This year, as usual, the ballot that I was casting was, given rules that I follow concerning certain parties, mostly no-votes or "uncontested"/forced votes. Democratic Party candidates were endorsed across the board by both the Working Families and Right-to-Life parties; Republican Party candidates were usually, but not always, endorsed by the Conservative Party. The Independence Party endorsed many Republican candidates, but fielded a couple of their own, one of which was cross-endorsed by the Conservative Party. Offices up for balloting were four Justices of the (NYS) Supreme Court, County Executive, County Clerk, District Attorney, County Legislator, and County Court Judge.
There were two propositions on the ballot. Both are for Amendments to the State Constitution. In New York State, much that would be handled elsewhere as ordinary legislation is instead put into our Constitution; to amend it requires that the proposed amendment pass two separate legislatures, and then be placed before and accepted by the electorate. Nevertheless, we seem to amend our Constitution quite frequently.
Proposition One proposes a swap of lands, giving a power company some lands adjacent to a road through a forest preserve in exchange for land of similar or greater value adjacent to the preserve, to be added to the preserve. Research revealed that this is actually a special-case situation; the line in question (which has actually already been built, under health and safety emergency provisions) is providing a second feed to an area - essentially one large village - that only had a single feed that was often cut by falling branches in winter, forcing the state to provide - at great expense - alternative shelter while the cut line was being repaired. There is no apparent opposition to this; not even the environmentalists had any protests over this construction. This is, essentially, retroactive approval, so that it will be subject to full regulatory controls rather than the less-restrictive emergency controls.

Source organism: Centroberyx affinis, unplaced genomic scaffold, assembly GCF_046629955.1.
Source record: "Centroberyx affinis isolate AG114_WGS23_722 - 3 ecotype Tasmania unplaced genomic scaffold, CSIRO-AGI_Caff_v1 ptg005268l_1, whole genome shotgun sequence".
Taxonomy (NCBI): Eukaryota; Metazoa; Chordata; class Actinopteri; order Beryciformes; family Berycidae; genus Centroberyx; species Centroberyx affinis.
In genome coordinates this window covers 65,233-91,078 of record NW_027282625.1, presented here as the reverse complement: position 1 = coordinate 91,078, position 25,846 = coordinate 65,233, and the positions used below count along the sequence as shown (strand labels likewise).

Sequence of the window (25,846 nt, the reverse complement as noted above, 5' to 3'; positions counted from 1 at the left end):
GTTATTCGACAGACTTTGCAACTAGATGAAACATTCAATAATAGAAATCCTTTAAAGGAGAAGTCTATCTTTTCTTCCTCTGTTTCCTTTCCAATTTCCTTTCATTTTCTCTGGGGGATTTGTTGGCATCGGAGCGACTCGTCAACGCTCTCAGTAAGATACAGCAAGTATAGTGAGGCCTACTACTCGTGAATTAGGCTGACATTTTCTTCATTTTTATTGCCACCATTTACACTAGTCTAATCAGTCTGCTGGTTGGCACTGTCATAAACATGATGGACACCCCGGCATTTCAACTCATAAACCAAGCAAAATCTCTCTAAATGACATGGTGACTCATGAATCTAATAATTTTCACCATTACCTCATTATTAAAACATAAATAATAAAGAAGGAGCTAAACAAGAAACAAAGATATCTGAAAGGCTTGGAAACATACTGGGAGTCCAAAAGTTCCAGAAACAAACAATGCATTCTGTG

Proposition Two: Currently, inmates may only work for the state, a political subdivision of the state, or a public institution thereof. They may not work, even voluntarily, for private schools, churches, community organizations, and so on. Under the State Constitution as it stands, the Legislature may not change this. The proposal would not itself allow inmates to work for nonprofits. Instead, it would grant the Legislature the authority to pass legislation that would permit inmates to work for nonprofits, and the expectation is that any restrictions concerning eligibility (of inmates to work, or of organizations to accept inmates as workers) would be part of the legislation. I do not trust the Legislature to write unambiguous legislation that would prevent unsuitable combinations of inmates and jobs, so I voted NOT to approve this amendment to the State Constitution.